Bank of New York Mellon reported $1.636 trillion in combined assets under management for its BNY Mellon Investment Management and wealth management businesses as of June 30, up 1% from three months earlier and 15% higher than a year earlier, the company reported in its earnings statement Friday.
The quarterly increase in AUM resulted from higher market values while the year-over-year rise was due to net new business, the statement said.
Long-term net outflows totaled $13 billion in the second quarter, driven by liability-driven investments. Short-term net outflows totaled $18 billion. For the previous quarter, long-term net inflows totaled $21 billion and short-term net outflows, $7 billion; in the year-earlier quarter, long-term net inflows also totaled $21 billion and short-term net outflows, $1 billion.
Investment management and performance fees during the second quarter of 2014 were $883 million, a 5% increase from the previous quarter and 4% rise from the year-earlier period. Both increases reflect higher equity market values and the impact of a weaker U.S. dollar. The year-over-year increase also reflects net new business, partially offset by higher money market fee waivers and lower performance fees.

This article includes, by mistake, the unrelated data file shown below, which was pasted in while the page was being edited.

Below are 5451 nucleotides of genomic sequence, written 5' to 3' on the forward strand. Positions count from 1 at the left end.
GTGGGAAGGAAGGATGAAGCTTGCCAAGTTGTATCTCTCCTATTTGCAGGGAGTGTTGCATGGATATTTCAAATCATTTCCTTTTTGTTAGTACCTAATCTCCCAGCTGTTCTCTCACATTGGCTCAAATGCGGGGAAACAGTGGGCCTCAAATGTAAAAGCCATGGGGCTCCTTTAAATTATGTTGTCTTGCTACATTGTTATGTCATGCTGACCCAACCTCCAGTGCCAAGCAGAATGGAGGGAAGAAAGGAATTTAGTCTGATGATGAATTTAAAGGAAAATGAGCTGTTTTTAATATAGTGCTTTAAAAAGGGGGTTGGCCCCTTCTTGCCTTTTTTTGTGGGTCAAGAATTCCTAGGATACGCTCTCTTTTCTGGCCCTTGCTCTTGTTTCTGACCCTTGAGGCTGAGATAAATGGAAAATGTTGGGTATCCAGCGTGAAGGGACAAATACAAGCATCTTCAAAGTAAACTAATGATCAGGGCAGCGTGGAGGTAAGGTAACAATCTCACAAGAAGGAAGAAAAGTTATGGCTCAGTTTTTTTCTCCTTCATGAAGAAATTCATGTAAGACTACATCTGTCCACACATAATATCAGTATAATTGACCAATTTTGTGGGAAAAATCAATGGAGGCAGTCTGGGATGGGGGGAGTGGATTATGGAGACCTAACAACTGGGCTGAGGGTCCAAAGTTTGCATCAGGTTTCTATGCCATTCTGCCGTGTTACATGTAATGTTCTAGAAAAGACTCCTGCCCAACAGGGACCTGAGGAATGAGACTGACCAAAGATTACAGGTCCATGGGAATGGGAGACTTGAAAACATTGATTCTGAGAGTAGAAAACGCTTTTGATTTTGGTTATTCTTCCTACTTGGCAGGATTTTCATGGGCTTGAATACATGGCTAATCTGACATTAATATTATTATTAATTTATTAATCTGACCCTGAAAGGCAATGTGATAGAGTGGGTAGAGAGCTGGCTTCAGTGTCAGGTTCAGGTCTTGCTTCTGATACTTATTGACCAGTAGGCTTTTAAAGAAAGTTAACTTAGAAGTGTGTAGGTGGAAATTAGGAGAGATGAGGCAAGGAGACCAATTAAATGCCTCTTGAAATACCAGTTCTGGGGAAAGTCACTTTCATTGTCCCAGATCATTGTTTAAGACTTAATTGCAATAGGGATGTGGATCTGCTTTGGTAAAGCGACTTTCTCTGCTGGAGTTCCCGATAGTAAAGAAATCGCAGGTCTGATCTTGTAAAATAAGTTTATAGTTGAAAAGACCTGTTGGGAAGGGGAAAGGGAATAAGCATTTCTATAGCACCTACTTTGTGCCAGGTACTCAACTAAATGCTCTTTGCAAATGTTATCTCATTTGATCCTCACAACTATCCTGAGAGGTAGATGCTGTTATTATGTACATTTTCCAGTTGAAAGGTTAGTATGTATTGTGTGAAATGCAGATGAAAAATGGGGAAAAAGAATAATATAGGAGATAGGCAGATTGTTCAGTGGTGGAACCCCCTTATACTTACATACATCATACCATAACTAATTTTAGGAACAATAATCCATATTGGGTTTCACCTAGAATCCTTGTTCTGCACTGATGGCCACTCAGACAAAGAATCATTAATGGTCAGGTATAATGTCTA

Parent Bank of New York Mellon reported $28.5 trillion in assets under custody and administration as of June 30, up 2% from March 31 and 9% higher than June 30, 2013.
Net income for the parent company came to $554 million for the latest quarter, compared with $661 million in net income in the first quarter and $831 million in the year-earlier quarter.
Parent company revenue, meanwhile, came to $3.75 billion for the second quarter, up 3% from the previous quarter but down 7% from the same period a year ago.
The bank also said it was exploring a sale of its corporate trust business. However, BNY Mellon executives said Friday in a conference call with investors and analysts that the bank concluded after a review that it will retain its corporate trust unit.
“We would only sell it if, in fact, someone would pay us the premium of what we believe this business is worth,” CEO Gerald Hassell said on the call. “It’s a challenging environment for someone to acquire something of this size and complexity and so we decided that we couldn’t get the kind of premium that we thought this business was worth, and we think it’s much more valuable in our hands.”
Bloomberg contributed to this story.